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Attempting a Living Fence

I am in Northeast Ohio so it gets pretty cold in the winter and pretty warm in the summer. I have about 300 feet of chain link fence in good condition. I'd like to have some privacy and enhance the landscape. Would would be best to plant around the fence to allow for some greenery all year, and that could hold up to the elements.

I was thinking Ivy perhaps? I'm not sure what to look into for something that will last and allow some privacy.

Re: Attempting a Living Fence

Ivy is not a bad choice, but keep in mind that it's an aggressive plant.

Re: Attempting a Living Fence

If you choose ivy you'll be forever trimming and you'll never get rid of it.
Talk to some local nurseries for advice.

Re: Attempting a Living Fence

Redbuds work great here in the south but Yew may be better for your climate. Local nurseries, Garden Clubs, and county extension offices are a plant-lover's best friends!


Re: Attempting a Living Fence

What they said.

And by all means avoid bamboo like the plague.

Re: Attempting a Living Fence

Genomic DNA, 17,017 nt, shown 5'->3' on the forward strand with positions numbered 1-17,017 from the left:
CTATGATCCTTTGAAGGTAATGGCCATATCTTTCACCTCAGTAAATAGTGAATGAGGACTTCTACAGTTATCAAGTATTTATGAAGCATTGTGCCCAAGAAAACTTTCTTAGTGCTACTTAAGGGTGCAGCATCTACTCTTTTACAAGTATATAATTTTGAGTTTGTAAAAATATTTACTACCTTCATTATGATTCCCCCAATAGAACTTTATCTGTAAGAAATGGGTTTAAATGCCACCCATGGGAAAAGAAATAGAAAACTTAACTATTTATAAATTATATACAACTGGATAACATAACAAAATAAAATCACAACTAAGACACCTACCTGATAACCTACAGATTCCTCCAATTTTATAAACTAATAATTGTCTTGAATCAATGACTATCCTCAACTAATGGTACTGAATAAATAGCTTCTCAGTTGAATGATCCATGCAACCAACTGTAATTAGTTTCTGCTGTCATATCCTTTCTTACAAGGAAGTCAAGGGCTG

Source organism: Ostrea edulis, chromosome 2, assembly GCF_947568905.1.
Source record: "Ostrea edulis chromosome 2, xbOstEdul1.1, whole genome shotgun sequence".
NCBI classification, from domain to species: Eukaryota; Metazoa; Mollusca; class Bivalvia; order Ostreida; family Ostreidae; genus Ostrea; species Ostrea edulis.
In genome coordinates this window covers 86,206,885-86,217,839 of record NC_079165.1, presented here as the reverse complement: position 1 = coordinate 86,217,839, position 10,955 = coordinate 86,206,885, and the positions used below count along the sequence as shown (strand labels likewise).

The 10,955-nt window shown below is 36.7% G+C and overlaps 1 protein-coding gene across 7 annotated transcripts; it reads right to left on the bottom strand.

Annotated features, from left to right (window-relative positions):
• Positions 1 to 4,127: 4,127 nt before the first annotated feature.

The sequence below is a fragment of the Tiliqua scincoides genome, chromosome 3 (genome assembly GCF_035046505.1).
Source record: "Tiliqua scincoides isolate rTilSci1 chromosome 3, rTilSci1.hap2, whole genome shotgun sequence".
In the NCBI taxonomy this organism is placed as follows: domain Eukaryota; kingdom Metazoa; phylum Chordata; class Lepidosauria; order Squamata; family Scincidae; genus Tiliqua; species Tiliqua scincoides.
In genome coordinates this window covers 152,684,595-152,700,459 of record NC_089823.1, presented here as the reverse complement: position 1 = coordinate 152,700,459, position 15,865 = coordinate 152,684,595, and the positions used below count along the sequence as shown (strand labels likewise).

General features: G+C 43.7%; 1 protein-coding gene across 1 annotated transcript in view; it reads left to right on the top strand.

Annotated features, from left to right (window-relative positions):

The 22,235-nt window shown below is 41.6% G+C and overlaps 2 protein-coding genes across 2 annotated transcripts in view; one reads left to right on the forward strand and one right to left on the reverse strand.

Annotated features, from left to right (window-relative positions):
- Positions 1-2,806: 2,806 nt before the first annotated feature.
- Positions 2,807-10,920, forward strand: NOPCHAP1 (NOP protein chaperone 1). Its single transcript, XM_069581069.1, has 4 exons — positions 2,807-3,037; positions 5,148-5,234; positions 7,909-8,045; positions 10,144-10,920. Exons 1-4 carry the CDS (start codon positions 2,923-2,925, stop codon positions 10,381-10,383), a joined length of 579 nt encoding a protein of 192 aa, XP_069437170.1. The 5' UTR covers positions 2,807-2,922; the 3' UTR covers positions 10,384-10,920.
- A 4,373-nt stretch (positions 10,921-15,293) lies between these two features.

Those are great tips. Thank you all for your answers! I was thinking Ivy, but I remember trying to un-do Ivy at a past house - that's pretty much an impossible and back breaking task. I will check into some of the other items mentioned.

Thank you all.. great advice!!

Re: Attempting a Living Fence

English Ivy has been banned statewide here in Oregon due to its invasive nature. Arborvitae is commonly used here for screening. It is evergreen and fast growing. It can be trimmed as a hedge. If not trimmed, it grows very tall. Small, potted plants can be bought relatively reasonably at the big box stores and would give eye level screening within 3 or 4 years.

Re: Attempting a Living Fence

I live in northeast Ohio, as well, and the best way to go is the use of evergreen trees, such as pine, spruce, etc. They are hardy in our climate of frigid cold winters and drought summers, and they provide year-round beauty and great living fences!

To create lush beauty, add various types of perennials such as ornamental grass, hostas, daylilies, deciduous shrubs, ground cover, etc. In various textures, sizes, and shapes. You can make it as low or high maintenance as you desire, and it also provides an extra "layer" of privacy!

Good luck!

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